Hmm, you said you argue with him about the importance of faith in your marriage. What do you argue about? Your post made it seem that you get upset at him for being uninterested in reading Catholic-themed books and praying and that that is what you argue about.

If you just quietly wonder about why he doesn’t read the books, what are the arguments about? Why does he demand that you be happy with the way things are? Did you tell him you are unhappy with the way things are?


#8

Seems many women think they are missionary dating - thinking that marriage and love will turn him into a Christian.


#9

Is he drawing you into arguements? It takes two to argue. Just don’t go there. Tell him you married him the as an agnostic, and you’re happy with him. How would an arguement occur after that?


#10

House Arrest,

yes, that is the scenario. No idea how we get into arguments after that. I suspect he is more insecure than I’ve realised and thus needs constant reasurrance that I am happy. Plus, he often wants to talk about my faith and what the church teaches on certain issues. Maybe this is normal for people who are not sure what they believe in and are interested to an extent but not enough to seriously engage with it at a deeper level.


#11

No, sorry, it seems I wasn’t clear. I don’t argue about these things. I never say I am not happy with him. Faith only becomes an issue when he relates it to love. Sometimes he asks whether I am happy despite him not sharing my beliefs. I answer that I do love him and that I am happy, but I have asked him a few times how come he is so sure his beliefs will not change. Things tend to go downhill from there. I genuinely love and respect my husband and that is why I am sad that these things happen. I guess my question should have been phrased differently. I basically am trying to figure out how to address this love-faith issue.


#12

Maybe then it’s time to stop asking him this question, and start emphasizing how happy you are with him and how much you appreciate him and love him for who he is.

If he is insecure and worries that you regret not marrying a Catholic or something like that, then you have a part to play in lessening those concerns.

Make a conscious effort not to imply that you wish he was Catholic (maybe tone down displays of happiness when he goes to Mass with you), and make him feel loved and appreciated for who he is.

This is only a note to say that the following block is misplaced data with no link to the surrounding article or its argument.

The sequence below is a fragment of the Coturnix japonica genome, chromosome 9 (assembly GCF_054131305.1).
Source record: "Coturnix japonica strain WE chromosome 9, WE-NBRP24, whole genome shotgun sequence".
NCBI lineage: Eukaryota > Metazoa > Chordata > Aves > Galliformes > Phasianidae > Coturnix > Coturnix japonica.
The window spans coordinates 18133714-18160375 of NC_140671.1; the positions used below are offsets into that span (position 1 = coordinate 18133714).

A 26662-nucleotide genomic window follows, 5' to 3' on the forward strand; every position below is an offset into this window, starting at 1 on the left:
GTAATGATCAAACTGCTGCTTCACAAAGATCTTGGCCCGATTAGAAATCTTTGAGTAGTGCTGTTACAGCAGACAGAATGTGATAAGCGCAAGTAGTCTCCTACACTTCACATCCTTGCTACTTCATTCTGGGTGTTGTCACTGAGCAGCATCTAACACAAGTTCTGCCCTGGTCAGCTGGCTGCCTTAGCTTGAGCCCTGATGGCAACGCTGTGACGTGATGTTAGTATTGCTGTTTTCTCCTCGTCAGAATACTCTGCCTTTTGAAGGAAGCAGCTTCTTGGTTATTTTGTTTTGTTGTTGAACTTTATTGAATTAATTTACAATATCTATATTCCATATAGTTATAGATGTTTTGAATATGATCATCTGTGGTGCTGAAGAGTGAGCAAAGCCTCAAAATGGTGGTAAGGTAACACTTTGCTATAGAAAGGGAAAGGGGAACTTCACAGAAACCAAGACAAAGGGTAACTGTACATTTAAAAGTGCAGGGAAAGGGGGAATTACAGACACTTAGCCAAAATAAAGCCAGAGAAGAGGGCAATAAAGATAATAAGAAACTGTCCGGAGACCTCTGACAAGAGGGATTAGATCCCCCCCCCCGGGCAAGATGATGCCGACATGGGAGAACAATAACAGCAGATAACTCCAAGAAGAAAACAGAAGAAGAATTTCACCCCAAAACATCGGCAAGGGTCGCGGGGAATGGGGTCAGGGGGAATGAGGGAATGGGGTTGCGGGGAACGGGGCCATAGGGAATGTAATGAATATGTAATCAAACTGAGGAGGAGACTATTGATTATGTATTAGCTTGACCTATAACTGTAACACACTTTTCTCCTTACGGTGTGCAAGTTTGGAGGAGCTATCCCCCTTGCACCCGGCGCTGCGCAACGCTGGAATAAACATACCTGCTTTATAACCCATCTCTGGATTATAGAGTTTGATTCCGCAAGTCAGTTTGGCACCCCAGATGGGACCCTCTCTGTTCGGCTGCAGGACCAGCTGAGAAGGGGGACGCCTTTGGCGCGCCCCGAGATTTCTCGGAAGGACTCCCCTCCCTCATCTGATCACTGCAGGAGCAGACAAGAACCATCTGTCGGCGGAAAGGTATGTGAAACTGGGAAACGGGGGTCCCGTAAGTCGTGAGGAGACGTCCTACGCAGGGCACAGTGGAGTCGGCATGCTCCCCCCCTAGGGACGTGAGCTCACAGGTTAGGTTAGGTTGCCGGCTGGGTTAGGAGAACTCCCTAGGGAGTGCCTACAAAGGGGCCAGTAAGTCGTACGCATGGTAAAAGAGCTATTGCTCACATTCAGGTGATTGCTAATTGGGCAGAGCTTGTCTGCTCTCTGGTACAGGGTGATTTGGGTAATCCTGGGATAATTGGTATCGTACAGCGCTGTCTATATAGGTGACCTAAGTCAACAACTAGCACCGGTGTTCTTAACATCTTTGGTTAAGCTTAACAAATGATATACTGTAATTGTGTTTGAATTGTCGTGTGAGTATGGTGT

Make him feel like you wouldn’t change a thing about him.


#13

Pray for him!

St. Monica prayed for 30 years and her husband converted on his deathbed and her son, St. Augustine (Doctor of the Church), converted as well.

Patience is a virtue (i have zero virtues, please pray for me!)

Sancta Maria, Mater Dei, Ora Pro Nobis Peccatoribus!

mark


#14

“How do you know, wife, whether you will save your husband? Or, how do you know, husband, whether you will save your wife?” (1 Corinthians 7:16)

You should read that whole passage, and also the Catechism on Marriage. May God bless your family.


#15

I’ve been agnostic for all 37 years of my life, and until recently… I’m not sure why, or perhaps who tapped me on the head but my wife and I started R.C.I.A classes! So don’t be so sure that things wont change. I Don’t know if I will make it all the way through the classes but I’m trying to learn, its very hard to gain faith coming from a non religious family if you weren’t introduced to god when you were a child . My best advice being married myself is, he sounds somewhat interested if only to learn more about YOU and your faith. Continue doing what makes you happy (church) and let him watch from the sidelines. Maybe in time he will have a change of heart kinda like me. But most off all don’t get sucked into a argument as you have seen its a no win situation it will just keep making acid that will eat at your relationship and at your family. Just love him and don’t try to figure out why he believes what he believes, you wont ever find that answer, it will just drive you crazy trust me I’ve been through this myself. Good luck hope this helps:thumbsup:


#16

Perhaps you never say you aren’t happy with him in words, but your actions and emotions are speaking loudly to him. Your elation when he goes to Mass, your obvious disappointment when he doesn’t take interest in reading Catholic books, etc.

I think what you are saying and doing are creating dissonance-- he’s detecting that maybe you aren’t as happy as you claim to be or are being dishonest.

I think you’ll have to find a way to be hapy and not discuss religion.


#17

This situation reminds me of something St. Francis of Asisi said. “Preach the gospel at all times and use words only when necessary”.


#18

Hi all,

I just want to say THANK YOU for all your kind words of encouragement, for your prayers and advice.

I do have to tone down my happiness when he joins me for Mass :o But it is difficult for me to play cool at this time in my life because I have experienced a great surge of spiritual growth in the last few months. He says he can see a change in me that is good and that he is genuinely happy for me. I think I am on a spiritual high of a sort. I’m sure things will calm down once I’m past this point and that I will be able to relate to my husband better because of it. I’ve decided to have a little chat with a priest about this.

As for praying for my husband, I ask God for His will to be done. That’s probably the only right thing to pray for. But St. Monica sounds like a good person to ask for help. (A couple of weeks ago my husband bought me St. Augustine’s “Confessions”. Looking forward to reading it.)


closed #19